HIV/AIDS is known to take more than 1,000 lives a day in South Africa, leaving millions of children in broken homes or even homeless. Often no older than infants or toddlers, many have lost their providers of food and support. Many end up wandering the streets, where they are vulnerable to abuse and worse. Some are HIV+ themselves, or suffer from other debilitating diseases including rare types of TB.
The Children’s AIDS Art Programme (CAAP) was founded by Mary Miyata in 2006, working with a well established children’s home in the township of Khayelitsha, to provide art therapy to disadvantaged children and those battling HIV/AIDS in the rural Western Cape of South Africa.
CAAP was invited to join the Ubuntu Africa organization, also located in Khayelitsha, which aims to improve the health and well-being of children and teens suffering with HIV, providing a more holistic approach to support these children.
CAAP now provides art therapy programs to 90 AIDS infected and affected children per year. Through our art therapy program we tap into the children’s natural love of art to enable them to powerfully transform their future.
Art therapy and regular artistic practice allows children who have experienced life trauma relating to poverty, abandonment or violence to find a positive approach for emotional processing. In addition they develop cognitive and aesthetic skills and experience motivation, self-expression and confidence.
Although focused on art, the program offers much more than art instruction and art therapy. The caring and talented staff use the art room as a safe home base to support not only the children’s physical needs for food, shelter and safety, but also their social and emotional needs for love and belonging.
The talented and dedicated staff also teach the children about behavior, nutritional choices and positive social interaction, all helping towards a healthier and happier lifestyle. For qualifying students, the programme offers an opportunity for a higher education and vocational training.
Alongside its classes, CAAP organizes regular educational outings and initiates fundraising for the students’ higher education.
The goals of CAAP extend beyond the impact on the individual children in its care. We also work to raise awareness of the needs of these children, who are often forgotten, and we mobilize increased humanitarian support for the larger cause of supporting all of the children who have been affected by the AIDS epidemic in southern Africa.
We have mounted touring exhibits which included a two-month exhibition of CAAP mixed-media self-portraits to more than 23,000 employees and 30,000 guests at the Google headquarters in the Silicon Valley, California.
Soon after, CAAP was privileged to join many top medical experts in the field of HIV/AIDS at the renowned XIX International AIDS Conference in Washington, DC. CAAP was selected to display the children’s artwork for over 80,000 attendees.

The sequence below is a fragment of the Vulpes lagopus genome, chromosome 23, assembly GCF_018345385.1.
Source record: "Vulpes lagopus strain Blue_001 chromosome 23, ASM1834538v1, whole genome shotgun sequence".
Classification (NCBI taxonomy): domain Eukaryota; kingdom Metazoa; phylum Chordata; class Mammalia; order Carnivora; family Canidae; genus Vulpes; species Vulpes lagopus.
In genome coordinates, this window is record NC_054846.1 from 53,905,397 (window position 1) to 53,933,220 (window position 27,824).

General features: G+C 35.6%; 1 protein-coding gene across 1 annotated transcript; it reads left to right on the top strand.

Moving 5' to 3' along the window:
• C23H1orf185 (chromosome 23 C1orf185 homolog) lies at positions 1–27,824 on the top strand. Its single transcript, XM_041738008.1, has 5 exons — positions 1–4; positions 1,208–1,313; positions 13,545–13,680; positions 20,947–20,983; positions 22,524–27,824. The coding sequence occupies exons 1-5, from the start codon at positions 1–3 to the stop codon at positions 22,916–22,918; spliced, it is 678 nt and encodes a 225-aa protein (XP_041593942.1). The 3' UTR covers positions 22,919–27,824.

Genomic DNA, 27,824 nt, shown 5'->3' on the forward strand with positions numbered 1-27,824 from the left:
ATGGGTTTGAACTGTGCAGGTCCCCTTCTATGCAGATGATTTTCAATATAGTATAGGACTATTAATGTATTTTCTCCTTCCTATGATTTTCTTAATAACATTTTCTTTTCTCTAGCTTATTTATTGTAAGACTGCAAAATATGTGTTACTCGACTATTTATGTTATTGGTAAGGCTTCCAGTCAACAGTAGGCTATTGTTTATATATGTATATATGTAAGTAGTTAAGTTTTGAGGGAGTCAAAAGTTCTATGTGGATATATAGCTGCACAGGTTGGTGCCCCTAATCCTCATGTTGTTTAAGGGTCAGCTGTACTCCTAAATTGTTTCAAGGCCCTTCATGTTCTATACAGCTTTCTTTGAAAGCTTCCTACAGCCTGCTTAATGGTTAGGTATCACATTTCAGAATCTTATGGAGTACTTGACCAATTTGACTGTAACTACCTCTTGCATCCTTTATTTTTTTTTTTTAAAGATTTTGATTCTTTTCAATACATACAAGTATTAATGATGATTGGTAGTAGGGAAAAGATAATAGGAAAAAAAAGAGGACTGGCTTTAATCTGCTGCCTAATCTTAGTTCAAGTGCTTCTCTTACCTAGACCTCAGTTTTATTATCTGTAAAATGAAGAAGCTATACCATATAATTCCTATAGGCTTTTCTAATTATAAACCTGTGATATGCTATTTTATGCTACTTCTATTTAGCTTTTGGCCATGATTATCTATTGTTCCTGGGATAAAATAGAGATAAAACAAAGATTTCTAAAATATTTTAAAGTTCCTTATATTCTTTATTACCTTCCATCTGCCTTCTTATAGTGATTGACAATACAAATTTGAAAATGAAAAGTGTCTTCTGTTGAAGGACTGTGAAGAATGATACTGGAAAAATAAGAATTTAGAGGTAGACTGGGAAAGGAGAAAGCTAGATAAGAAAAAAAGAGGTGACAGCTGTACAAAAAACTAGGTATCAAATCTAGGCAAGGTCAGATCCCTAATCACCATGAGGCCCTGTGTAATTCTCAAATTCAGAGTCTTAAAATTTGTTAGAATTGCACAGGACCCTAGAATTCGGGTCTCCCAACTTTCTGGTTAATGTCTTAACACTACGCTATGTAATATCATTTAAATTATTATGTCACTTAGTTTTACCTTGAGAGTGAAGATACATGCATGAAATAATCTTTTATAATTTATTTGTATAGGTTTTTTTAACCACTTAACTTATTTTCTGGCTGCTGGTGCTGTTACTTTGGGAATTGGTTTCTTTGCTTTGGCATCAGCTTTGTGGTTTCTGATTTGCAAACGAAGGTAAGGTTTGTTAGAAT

Many of those who attended felt moved by being able to connect with individual children through their artwork. Many became advocates and ambassadors for the children over extended periods of time.
Showing artwork publicly to a global audience has a profound effect on the participating children. The public recognition of their hard work, talent and self-expression helps to reinforce a positive self-image. The children are encouraged to see themselves as important members of society and to trust that a productive future lies ahead. The sale of artworks at auction helps to fund higher education expenses for the children, which further supports their transition from the orphanage into productive adulthood.
Since its original launch in 2006, more than 3000 children have benefited from the program. In addition to the new and improved art skills that the children acquired, the effectiveness of the program is evidenced by its positive impact on emotional development, self-confidence and self-esteem as reported by staff and students and the successful placement of CAAP art students into an institution of higher learning or vocational training.
Originally only aimed at younger children, the program has now been expanded to support some of the older participants as qualified high school graduates, to obtain placement in higher education. These students include:
Olwethu, currently enrolled at Ruth Prowse School of Art for a three year fine arts degree and has successfully completed his first year.
Lien, accepted into the Bachelor of Arts Program at University of Cape Town (UCT), South Africa.
Mpumi, whose mother died of AIDS when he was a young boy, and who was unable to start school until he was 12 years old. Now attending the Cape Town College of Magic with CAAP funding his first year.
While we have been successful in securing educational placements for some of our talented students, we are now looking for assistance to ensure they are able to complete the courses they have started. Kindly donate to support various needs to achieve their hopes of education.